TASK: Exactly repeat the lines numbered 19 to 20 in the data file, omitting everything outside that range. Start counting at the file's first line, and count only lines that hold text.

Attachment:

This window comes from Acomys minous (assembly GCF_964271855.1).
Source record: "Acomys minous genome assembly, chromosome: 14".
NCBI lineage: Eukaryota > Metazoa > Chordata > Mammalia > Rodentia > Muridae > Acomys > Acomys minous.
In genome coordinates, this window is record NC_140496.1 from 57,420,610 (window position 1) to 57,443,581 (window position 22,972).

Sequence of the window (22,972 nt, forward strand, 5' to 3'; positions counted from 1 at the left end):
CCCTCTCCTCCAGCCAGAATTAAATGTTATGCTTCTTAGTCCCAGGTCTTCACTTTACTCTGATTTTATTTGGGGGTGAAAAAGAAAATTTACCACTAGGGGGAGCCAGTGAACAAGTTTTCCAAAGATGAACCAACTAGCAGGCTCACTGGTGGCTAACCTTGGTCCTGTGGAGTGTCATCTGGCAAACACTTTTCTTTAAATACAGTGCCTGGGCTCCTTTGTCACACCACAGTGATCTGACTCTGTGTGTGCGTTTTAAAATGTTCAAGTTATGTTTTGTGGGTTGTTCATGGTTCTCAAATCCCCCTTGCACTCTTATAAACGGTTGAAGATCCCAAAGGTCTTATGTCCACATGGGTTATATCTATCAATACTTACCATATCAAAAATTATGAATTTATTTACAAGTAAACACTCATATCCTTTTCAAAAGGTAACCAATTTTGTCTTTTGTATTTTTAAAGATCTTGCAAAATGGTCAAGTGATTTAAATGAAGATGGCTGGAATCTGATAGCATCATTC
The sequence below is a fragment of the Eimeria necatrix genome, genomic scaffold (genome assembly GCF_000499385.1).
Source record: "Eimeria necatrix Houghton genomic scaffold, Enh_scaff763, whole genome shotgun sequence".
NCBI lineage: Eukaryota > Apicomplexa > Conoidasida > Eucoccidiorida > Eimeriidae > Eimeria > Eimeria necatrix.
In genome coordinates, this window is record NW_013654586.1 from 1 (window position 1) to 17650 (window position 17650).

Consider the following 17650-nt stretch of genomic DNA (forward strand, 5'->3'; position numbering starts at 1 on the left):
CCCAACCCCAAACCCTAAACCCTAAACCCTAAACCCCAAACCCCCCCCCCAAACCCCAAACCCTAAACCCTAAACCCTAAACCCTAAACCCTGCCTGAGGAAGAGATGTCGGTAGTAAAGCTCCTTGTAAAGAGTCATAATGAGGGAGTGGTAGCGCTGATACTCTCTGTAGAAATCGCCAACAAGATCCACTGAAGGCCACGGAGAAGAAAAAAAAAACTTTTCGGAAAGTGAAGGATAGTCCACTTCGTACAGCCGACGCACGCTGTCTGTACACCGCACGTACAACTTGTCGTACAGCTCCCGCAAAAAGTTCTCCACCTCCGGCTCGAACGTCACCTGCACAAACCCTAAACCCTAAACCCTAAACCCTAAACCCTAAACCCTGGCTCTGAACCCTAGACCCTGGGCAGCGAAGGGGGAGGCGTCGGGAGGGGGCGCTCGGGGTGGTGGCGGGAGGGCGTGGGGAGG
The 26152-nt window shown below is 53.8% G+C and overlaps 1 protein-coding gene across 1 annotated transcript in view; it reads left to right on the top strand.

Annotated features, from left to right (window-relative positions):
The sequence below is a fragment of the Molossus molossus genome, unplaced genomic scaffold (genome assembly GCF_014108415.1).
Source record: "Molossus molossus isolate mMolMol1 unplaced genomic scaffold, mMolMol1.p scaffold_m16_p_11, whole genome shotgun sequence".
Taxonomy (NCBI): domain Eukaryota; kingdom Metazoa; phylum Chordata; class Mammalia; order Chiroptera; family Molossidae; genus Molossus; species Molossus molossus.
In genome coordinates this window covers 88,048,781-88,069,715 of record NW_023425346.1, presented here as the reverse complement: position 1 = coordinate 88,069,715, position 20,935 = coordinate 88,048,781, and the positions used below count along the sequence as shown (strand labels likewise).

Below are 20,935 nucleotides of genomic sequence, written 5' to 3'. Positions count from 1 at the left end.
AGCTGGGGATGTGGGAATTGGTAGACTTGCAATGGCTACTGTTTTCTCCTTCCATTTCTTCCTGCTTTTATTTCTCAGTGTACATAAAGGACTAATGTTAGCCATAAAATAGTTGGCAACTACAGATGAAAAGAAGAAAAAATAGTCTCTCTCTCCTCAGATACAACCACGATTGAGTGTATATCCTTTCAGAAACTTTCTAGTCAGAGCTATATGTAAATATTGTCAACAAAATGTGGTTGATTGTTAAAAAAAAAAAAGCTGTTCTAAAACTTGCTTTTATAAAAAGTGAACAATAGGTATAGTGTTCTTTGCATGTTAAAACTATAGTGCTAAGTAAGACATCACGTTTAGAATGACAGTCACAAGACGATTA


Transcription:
Below are 20,935 nucleotides of genomic sequence, written 5' to 3'. Positions count from 1 at the left end.
AGCTGGGGATGTGGGAATTGGTAGACTTGCAATGGCTACTGTTTTCTCCTTCCATTTCTTCCTGCTTTTATTTCTCAGTGTACATAAAGGACTAATGTTAGCCATAAAATAGTTGGCAACTACAGATGAAAAGAAGAAAAAATAGTCTCTCTCTCCTCAGATACAACCACGATTGAGTGTATATCCTTTCAGAAACTTTCTAGTCAGAGCTATATGTAAATATTGTCAACAAAATGTGGTTGATTGTTAAAAAAAAAAAAGCTGTTCTAAAACTTGCTTTTATAAAAAGTGAACAATAGGTATAGTGTTCTTTGCATGTTAAAACTATAGTGCTAAGTAAGACATCACGTTTAGAATGACAGTCACAAGACGATTA